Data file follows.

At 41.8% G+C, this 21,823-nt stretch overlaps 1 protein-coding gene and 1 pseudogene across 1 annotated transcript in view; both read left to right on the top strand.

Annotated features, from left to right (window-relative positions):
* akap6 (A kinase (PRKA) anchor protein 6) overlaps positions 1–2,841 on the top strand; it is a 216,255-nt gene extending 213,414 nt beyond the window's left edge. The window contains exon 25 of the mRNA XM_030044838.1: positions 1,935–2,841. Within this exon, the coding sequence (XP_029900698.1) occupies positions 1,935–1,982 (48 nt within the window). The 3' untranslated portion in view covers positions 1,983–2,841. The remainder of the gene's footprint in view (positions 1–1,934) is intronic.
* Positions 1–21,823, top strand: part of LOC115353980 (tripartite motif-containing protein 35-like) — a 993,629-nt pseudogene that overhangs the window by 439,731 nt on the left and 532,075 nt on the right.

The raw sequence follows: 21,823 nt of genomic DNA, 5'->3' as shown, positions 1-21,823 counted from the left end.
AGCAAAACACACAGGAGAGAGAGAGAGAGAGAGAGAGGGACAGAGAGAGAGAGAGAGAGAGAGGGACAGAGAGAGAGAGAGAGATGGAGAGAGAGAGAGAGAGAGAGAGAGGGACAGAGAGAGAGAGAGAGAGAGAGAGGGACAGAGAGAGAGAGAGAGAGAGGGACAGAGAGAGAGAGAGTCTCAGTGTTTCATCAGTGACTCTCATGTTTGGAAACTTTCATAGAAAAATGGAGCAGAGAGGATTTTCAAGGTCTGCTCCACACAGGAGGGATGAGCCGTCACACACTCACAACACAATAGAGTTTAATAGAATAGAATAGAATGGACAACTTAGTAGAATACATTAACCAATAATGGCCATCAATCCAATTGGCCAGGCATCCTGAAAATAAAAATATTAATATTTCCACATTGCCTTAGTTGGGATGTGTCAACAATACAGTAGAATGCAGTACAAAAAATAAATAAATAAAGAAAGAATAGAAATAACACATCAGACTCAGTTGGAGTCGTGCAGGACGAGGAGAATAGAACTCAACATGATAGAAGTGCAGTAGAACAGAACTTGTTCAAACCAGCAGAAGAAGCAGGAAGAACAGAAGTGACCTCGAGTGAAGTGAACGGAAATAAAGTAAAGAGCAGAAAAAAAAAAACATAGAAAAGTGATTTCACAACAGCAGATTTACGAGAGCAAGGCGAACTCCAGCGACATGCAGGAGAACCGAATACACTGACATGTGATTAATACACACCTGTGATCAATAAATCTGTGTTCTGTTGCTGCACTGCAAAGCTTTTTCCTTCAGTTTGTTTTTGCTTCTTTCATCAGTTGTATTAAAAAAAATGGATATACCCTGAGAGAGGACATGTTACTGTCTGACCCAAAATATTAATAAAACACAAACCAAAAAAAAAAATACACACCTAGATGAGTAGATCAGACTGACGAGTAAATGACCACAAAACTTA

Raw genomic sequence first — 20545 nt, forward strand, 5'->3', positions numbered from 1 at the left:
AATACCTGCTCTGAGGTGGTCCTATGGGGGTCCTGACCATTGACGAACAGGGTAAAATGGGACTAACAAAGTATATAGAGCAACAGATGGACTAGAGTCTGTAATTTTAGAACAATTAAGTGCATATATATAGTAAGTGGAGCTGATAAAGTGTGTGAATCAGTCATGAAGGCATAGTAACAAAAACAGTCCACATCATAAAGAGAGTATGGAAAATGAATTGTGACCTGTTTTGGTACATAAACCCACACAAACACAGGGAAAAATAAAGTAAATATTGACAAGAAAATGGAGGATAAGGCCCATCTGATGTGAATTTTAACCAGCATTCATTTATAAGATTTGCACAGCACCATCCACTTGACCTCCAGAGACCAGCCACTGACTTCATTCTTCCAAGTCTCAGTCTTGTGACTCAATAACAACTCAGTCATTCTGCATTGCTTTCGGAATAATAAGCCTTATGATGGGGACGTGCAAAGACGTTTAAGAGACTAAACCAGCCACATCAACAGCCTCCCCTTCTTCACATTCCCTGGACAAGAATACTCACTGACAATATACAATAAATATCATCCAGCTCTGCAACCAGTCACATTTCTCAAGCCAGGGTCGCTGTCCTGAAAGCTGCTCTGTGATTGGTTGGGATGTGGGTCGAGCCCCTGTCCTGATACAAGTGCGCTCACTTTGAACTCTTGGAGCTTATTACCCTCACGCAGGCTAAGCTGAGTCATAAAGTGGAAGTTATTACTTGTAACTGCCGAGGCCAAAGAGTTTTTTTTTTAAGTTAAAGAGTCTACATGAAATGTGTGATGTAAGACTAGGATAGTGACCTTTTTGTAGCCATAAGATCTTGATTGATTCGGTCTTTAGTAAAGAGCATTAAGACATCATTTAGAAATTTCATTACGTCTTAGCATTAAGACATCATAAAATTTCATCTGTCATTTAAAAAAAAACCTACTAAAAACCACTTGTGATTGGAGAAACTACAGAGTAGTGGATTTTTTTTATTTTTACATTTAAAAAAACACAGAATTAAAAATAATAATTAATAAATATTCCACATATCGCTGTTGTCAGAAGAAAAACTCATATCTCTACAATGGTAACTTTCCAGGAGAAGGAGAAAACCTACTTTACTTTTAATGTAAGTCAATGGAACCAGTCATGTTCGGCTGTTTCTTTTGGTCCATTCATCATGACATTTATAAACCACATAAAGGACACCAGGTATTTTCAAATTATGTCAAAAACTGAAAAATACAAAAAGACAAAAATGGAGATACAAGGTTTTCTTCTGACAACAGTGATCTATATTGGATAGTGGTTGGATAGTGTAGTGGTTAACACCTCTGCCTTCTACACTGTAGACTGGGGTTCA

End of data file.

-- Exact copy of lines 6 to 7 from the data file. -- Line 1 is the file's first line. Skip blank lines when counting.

AGCAAAACACACAGGAGAGAGAGAGAGAGAGAGAGAGGGACAGAGAGAGAGAGAGAGAGAGAGGGACAGAGAGAGAGAGAGAGATGGAGAGAGAGAGAGAGAGAGAGAGAGGGACAGAGAGAGAGAGAGAGAGAGAGAGGGACAGAGAGAGAGAGAGAGAGAGGGACAGAGAGAGAGAGAGTCTCAGTGTTTCATCAGTGACTCTCATGTTTGGAAACTTTCATAGAAAAATGGAGCAGAGAGGATTTTCAAGGTCTGCTCCACACAGGAGGGATGAGCCGTCACACACTCACAACACAATAGAGTTTAATAGAATAGAATAGAATGGACAACTTAGTAGAATACATTAACCAATAATGGCCATCAATCCAATTGGCCAGGCATCCTGAAAATAAAAATATTAATATTTCCACATTGCCTTAGTTGGGATGTGTCAACAATACAGTAGAATGCAGTACAAAAAATAAATAAATAAAGAAAGAATAGAAATAACACATCAGACTCAGTTGGAGTCGTGCAGGACGAGGAGAATAGAACTCAACATGATAGAAGTGCAGTAGAACAGAACTTGTTCAAACCAGCAGAAGAAGCAGGAAGAACAGAAGTGACCTCGAGTGAAGTGAACGGAAATAAAGTAAAGAGCAGAAAAAAAAAAACATAGAAAAGTGATTTCACAACAGCAGATTTACGAGAGCAAGGCGAACTCCAGCGACATGCAGGAGAACCGAATACACTGACATGTGATTAATACACACCTGTGATCAATAAATCTGTGTTCTGTTGCTGCACTGCAAAGCTTTTTCCTTCAGTTTGTTTTTGCTTCTTTCATCAGTTGTATTAAAAAAAATGGATATACCCTGAGAGAGGACATGTTACTGTCTGACCCAAAATATTAATAAAACACAAACCAAAAAAAAAAATACACACCTAGATGAGTAGATCAGACTGACGAGTAAATGACCACAAAACTTA

Raw genomic sequence first — 20545 nt, forward strand, 5'->3', positions numbered from 1 at the left: